As the International Consumer Electronics Show kicks off this week in Vegas, new automotive tech advancements are making headlines from coast to coast. But when it comes to in-car technology, such as navigation, Bluetooth and in-car apps, there's some healthy debate about whether or not these upgrades are making our lives better. Some say we're trying to do too much from behind the wheel and that in-car systems are actually dangerous. However, this kind of argument assumes that all tech is the same. In fact, nothing could be further from the truth.
Recently, AutoTrader.com conducted a technology survey where 48 percent of those surveyed said they would walk away from a car they liked if the technology was too difficult to use.
That result lines-up with what Ford also found. It states that, "43% of our owners tell us that SYNC was a critical/important part of their vehicle purchase decision."
Obviously, technology in new and used cars is very important to the average shopper. But why would shoppers flock to features that make life more dangerous? Is there a way to make sure the technology features that come in your next car are exactly what you want?
The short answer is: yes. But the burden to find good in-car technology is on you. Once you get the car home, if you find that your vehicle's infotainment system isn't what you expected, you only have yourself to blame. You need to test out the technology the same way you would test drive the car. If you don't do that, you'll find out too late if a certain system or function isn't what you expected.
Before you visit a dealership, look up some informational articles or review videos to see which cars have easy-to-understand technology and which ones are highly rated by sites like AutoTrader, Gear Patrol or Wired. Your local dealer can help, too.
Sid Barron with Lexus of South Atlanta says, "We have a delivery specialist who can go into as much or little detail as a customer requires on features like Enform. Some people insist on going into every detail of every technological feature, but it's rare." Barron says they even have an aftercare program in which a specialist helps the purchaser with in-car technology even after they've bought the car. Many automakers and dealerships offer the same assistance.
When it comes to distractions, the Lexus Enform system is not one of the problems. In fact, brands such as Chrysler, Ford, Honda, Lexus, Nissan and Toyota have systems that get it mostly right -- they may not be as robust as the in-car technology from other brands, but the simplicity of Entune or Uconnect really minimizes distraction.
Test Drive the Technology
Either way, you should be familiar with, and understand, each and every connection and technological feature before you decide to buy a car. Here are a few key steps you should take before buying:
- Pair your phone. Try to do it without the owner's manual, as it should be pretty obvious how to connect a phone to another Bluetooth device, including a car.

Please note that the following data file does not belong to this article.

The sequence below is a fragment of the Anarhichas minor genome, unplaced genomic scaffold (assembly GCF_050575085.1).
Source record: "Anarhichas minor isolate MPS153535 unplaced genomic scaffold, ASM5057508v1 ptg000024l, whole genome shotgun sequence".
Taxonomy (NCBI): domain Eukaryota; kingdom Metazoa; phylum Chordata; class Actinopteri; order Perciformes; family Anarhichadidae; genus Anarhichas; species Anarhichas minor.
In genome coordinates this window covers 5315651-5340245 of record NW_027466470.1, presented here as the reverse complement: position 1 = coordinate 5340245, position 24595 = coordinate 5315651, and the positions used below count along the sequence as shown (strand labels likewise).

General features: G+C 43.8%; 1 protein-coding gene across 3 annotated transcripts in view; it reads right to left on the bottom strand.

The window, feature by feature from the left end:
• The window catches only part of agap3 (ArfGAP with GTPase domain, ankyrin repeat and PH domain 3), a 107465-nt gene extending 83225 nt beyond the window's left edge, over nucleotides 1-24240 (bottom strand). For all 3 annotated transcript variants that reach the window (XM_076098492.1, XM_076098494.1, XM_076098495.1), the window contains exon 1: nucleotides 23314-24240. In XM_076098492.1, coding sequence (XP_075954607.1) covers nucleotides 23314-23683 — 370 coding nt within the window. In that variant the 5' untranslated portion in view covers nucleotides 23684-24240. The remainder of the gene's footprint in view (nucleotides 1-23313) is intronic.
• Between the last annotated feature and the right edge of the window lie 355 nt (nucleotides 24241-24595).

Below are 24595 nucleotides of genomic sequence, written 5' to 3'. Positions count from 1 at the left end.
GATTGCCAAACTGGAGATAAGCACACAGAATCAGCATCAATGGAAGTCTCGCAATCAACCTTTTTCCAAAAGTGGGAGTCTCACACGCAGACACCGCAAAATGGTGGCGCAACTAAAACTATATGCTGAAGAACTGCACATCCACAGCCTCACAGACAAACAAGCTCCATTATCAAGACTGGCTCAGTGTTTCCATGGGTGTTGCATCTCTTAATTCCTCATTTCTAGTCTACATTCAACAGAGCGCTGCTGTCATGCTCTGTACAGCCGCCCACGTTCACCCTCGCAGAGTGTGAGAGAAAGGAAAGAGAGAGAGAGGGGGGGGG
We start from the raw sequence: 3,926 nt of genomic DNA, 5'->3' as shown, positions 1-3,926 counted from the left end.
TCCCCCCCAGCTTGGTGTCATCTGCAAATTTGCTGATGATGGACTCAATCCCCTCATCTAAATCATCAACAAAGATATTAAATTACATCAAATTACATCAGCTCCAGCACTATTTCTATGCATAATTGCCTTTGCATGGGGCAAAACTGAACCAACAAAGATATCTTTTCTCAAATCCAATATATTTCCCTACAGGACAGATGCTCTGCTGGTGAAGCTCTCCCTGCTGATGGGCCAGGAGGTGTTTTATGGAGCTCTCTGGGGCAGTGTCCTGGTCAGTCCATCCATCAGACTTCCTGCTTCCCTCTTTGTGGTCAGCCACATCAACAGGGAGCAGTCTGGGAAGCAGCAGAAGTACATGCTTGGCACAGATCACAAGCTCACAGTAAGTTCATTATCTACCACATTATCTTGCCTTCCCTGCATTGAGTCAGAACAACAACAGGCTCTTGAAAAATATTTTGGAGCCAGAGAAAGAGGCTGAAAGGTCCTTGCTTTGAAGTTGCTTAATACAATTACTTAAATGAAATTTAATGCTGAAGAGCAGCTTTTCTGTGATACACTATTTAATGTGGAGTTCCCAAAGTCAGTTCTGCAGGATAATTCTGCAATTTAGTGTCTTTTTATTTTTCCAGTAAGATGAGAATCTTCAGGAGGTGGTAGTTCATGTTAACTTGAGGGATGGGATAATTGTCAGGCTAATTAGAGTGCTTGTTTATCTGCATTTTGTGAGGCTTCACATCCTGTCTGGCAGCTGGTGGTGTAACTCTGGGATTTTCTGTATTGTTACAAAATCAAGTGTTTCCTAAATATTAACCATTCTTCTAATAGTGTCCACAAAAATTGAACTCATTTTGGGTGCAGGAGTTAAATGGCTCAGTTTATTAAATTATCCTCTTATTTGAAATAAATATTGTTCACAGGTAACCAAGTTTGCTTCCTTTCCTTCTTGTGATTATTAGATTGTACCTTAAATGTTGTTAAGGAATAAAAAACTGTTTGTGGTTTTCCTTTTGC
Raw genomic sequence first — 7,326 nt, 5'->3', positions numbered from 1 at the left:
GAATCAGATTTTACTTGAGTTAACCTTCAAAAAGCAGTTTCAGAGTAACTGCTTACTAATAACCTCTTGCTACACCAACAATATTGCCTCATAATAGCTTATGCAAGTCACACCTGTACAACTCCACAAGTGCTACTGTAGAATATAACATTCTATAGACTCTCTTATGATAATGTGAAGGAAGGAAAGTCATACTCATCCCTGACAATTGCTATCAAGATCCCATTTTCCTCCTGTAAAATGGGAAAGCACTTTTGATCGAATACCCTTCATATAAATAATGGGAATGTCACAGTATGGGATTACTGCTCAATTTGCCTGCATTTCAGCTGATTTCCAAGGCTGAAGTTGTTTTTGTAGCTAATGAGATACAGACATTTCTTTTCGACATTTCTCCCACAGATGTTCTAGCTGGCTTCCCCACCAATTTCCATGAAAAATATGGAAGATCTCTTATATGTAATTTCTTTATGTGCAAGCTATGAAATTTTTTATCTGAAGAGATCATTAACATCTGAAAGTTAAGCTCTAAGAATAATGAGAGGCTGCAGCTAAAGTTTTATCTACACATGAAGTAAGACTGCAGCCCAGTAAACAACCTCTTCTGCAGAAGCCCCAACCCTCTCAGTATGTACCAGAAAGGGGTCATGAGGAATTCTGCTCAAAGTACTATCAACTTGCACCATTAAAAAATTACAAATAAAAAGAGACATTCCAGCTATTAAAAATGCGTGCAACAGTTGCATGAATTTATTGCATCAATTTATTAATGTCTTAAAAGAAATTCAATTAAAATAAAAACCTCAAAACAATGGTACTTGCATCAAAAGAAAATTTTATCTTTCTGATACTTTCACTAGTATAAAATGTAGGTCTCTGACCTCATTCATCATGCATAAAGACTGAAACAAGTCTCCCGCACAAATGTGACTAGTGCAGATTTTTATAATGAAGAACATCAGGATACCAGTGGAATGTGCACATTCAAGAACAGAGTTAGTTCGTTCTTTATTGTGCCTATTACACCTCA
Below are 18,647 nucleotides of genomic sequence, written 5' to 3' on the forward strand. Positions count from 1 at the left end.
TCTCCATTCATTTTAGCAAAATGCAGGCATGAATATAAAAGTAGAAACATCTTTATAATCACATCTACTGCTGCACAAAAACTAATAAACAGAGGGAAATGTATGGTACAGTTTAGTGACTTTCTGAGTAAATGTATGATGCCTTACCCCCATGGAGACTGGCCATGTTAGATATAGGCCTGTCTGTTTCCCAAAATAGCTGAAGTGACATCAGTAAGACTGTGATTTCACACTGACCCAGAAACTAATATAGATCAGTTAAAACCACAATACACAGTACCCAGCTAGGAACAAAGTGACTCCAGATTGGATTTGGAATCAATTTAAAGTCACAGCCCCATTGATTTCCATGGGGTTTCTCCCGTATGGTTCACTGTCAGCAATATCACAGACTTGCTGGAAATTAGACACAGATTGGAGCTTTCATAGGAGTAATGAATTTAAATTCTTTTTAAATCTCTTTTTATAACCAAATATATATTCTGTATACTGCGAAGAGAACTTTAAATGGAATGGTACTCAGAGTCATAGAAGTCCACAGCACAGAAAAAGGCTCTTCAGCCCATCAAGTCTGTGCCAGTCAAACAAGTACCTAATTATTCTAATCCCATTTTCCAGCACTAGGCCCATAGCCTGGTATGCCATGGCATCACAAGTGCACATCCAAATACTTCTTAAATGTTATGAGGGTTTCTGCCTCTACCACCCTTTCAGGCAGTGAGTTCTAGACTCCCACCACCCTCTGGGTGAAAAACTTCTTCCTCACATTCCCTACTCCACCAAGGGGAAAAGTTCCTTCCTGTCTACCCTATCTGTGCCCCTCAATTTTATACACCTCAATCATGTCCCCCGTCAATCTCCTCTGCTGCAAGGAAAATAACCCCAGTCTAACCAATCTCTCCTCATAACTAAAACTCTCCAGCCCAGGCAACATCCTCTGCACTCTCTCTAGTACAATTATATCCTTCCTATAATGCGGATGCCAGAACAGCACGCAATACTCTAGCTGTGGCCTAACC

- Install and access your favorite apps. If you're a Pandora listener, try using it. Make sure you can create a new station and thumbs up a song. The process should be no more distracting that changing tracks on a CD. If it is, that's a problem.
- Use the voice commands. This can be a real stumbling block. Good voice commands won't require you to repeat yourself or use multiple commands. A single phrase such as, "find nearest gas" should do it.
- Program a nearby destination into the navigation system and follow the directions. The steps should be straightforward and easy follow. Also, try searching for destinations by name like "Sears" or "Austin Hilton."
- Switch between audio sources. Changing between your portable device, satellite radio and Bluetooth audio should be no more difficult than pressing a simple button.
In-car systems can often be slow to respond and confusing at times. This is a problem with Chevrolet's MyLink and Cadillac CUE. These two systems have many great features such as large icons, easy-to-navigate screens, good maps and a single "favorites" list that can incorporate songs, radio stations, satellite channels, destinations and phone contacts -- it's brilliant, really. But the system is slow, so it's easy to assume you pressed the wrong button.
Again, pressing a button on the dash of a car should take no more time or attention than turning on headlights, using a turn signal or changing a radio station. If it doesn't do what you want right away, your attention will be diverted from driving and focused on solving a problem you shouldn't have in the first place.
Ford knows this, as it recently updated its SYNC system, which is now called SYNC 3. The updates include several improvements that should minimize distraction. Ford says SYNC 3 is, "...faster, more intuitive and easier to use, and offers more conversational voice recognition that minimizes the number of steps needed to complete a command." Ford also notes that the new system has a "quicker response to touch." These points will help with the exact issues that lead many to use in-car technology in an unsafe manner. I haven't used the SYNC 3 in a real car or on the road, but having a "quicker response" and being "more intuitive" will certainly reduce its level of distraction relative to other systems.
With cars becoming more and more technologically sophisticated, it's wrong to assume that all tech features work the same. In the same way you would test drive a new or used car, take the technology that a car offers for a test drive too. It could help reduce distraction and make you happier with your car in the long run.
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